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Second-Annual Bringing Up Business Week Supports Small Business, Entrepreneurship 

The week saw record numbers of attendees and partnerships

Bringing Up Business 2017

Chris Harbert, CEO and Founder of Testery, presents to investors at the Missouri Tech Challenge at The Blue Note. Photo from The Columbia Missourian. 

For as long as he could remember, Chris Harbert wanted to start his own business.

“Much of what I’ve done has been with that aim in mind,” Harbert said.

Earlier this year, Harbert learned his position at his previous company would be eliminated. Though a worrisome situation, the circumstances presented Harbert with the opportunity of a lifetime: Should he finally take a chance at his dream of starting his own business?

“Ultimately, I decided to do what I always wanted to do,” Harbert said. “And that was to start my own business.”

Thus, Testery was born.

A service for other businesses, Testery is a website to test other websites. Companies describe how they would like users to interact with the site, and Testery runs through the steps automatically. If the test fails – perhaps a link is broken or an online ordering form times out – Testery reports this specific information to the company so it can be fixed.

It was this idea that brought Harbert to the first-ever Missouri Tech Challenge. On-stage at The Blue Note, Harbert stood in front of a panel of judges and over 230 audience members, selling them on his idea.

Tech Challenge

The Missouri Tech Challenge, organized by the Missouri Innovation Center and MU Office of Economic Development, was a ‘Shark Tank’-style pitch competition held at The Blue Note. Four startup companies had the opportunity to compete for a $50,000 investment each. Testery was among those companies.

“I’ve never prepared for a presentation that much,” Harbert said. “I wrote out the full script ahead of time, ran through it several times, and presented it front of people before that evening.”

Harbert’s hard work paid off. He left that evening with a $50,000 investment. A total of $125,000 was invested in three of the four companies that presented that night.

The Missouri Tech Challenge was one of several events during the second-annual Bringing Up Business week. An effort from a variety of community organizations – including REDI, Central Bank of Boone County, Columbia Business Times and the University of Missouri – Bringing Up Business Week celebrates small business and entrepreneurship in the community.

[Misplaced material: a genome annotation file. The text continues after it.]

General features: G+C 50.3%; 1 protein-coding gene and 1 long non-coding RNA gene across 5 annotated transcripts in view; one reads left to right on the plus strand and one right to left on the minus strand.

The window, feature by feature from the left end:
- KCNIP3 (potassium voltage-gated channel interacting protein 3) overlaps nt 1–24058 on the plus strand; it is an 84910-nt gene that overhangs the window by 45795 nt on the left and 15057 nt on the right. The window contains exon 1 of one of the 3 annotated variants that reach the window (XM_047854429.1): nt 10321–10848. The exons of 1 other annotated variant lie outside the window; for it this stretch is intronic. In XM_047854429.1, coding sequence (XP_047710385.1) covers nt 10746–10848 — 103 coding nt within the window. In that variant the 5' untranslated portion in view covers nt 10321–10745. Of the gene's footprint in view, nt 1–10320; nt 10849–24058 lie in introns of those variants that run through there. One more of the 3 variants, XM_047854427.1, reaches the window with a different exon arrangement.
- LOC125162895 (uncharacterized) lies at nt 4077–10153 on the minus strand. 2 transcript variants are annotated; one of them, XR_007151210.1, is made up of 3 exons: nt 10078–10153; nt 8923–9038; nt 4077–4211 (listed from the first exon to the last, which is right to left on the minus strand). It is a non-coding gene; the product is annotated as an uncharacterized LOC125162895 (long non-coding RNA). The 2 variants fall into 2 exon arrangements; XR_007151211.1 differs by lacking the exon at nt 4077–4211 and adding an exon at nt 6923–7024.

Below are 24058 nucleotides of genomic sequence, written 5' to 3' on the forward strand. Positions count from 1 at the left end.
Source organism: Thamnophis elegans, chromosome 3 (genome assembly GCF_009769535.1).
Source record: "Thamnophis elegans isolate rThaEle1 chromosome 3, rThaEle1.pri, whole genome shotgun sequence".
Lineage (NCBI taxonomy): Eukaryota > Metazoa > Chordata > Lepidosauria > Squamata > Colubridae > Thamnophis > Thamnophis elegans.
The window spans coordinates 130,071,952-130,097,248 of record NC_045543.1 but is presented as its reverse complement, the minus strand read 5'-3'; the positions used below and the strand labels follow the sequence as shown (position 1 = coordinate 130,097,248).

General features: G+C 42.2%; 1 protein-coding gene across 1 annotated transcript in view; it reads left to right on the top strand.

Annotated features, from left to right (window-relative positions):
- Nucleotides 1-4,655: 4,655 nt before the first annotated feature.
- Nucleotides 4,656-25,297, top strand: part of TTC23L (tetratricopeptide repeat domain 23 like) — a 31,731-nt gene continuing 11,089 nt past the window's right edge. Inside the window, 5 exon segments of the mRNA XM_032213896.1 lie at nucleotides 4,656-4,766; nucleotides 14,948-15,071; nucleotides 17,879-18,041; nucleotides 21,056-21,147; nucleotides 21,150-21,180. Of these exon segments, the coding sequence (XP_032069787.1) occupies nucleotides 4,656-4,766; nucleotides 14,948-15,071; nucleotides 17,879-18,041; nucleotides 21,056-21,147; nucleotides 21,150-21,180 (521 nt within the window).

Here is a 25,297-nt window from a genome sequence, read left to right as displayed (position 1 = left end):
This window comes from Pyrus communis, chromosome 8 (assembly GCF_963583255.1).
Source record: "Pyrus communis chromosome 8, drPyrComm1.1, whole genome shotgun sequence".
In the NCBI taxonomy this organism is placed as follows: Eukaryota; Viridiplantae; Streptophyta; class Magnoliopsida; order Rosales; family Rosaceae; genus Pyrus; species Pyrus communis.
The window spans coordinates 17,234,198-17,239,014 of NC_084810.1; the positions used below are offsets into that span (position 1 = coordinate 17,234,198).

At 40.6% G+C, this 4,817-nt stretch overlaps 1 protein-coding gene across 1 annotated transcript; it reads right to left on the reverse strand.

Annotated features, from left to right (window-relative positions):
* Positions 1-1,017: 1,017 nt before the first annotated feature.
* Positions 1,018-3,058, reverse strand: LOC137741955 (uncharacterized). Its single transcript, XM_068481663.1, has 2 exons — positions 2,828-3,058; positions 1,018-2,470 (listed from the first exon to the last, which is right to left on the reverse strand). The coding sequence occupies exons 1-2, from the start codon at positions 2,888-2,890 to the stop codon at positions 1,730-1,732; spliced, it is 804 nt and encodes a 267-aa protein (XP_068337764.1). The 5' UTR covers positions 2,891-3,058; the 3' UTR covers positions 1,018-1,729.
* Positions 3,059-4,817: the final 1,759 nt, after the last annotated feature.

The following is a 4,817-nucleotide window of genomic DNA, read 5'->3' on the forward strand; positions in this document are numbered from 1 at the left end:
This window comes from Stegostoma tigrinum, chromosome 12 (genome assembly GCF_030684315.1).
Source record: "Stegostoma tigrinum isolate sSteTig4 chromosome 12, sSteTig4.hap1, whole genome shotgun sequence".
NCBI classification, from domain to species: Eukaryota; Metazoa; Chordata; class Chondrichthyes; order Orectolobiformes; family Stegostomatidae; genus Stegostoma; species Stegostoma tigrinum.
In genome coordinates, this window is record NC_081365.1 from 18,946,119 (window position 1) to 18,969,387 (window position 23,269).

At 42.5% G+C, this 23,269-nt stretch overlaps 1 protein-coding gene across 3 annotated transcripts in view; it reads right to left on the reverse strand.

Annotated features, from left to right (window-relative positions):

“Every year, Bringing Up Business brings together existing and aspiring business owners from every corner of mid-Missouri,” Steve Wyatt, associate vice chancellor and provost of economic development at the University of Missouri, said. “The week allows them to connect with one another, to learn about the various resources available to them throughout the community, and to gain valuable new skills.”

The week’s premier sponsors were the University of Missouri, Columbia Business Times and Central Bank of Boone County.

"One of the best ways our communities can prosper is through strong growth in small business," Joe Henderson, president of Central Bank of Boone County, says. "Bringing Up Business encourages our entrepreneurs and small business owners to explore better ways to be successful."

Bringing Up Business 2017 saw record improvements in attendance. Up nearly 26 percent from 2016, over 1,100 individuals attended the 13 events throughout the week. Opportunities for attendees ranged from workshops to panels.



Attendees heard from mid-Missouri’s most successful entrepreneurs during Monday’s Made in Mid-Missouri Luncheon and Presentation. Panelists included Brant Bukowsky, co-founder of Veterans United; Sarah Hill, founder and CEO of StoryUP VR; and Guy Bouchard, CEO and Founder of Sinclair Research Center.

Made in Mid MO

Other events included Startup Weekend, the first-ever Startup Crawl hosted by Missouri Business Alert, a keynote address from best-selling author Sam Richter and many others.

“A week like Bringing Up Business benefits entrepreneurs and local owners a ton of different ways. It’s easy to live in Columbia and think that you’re the only done doing this type of thing and that there aren’t other resources. But the more you get involved, you learn that’s quite the opposite,” Harbert said. “I think Bringing Up Business brings all of that together.”

Story by Nathan J. Snodgrass. Photos from The Columbia Business Times, the MU Office of Economic Development, and the Columbia Daily Tribune, respectively.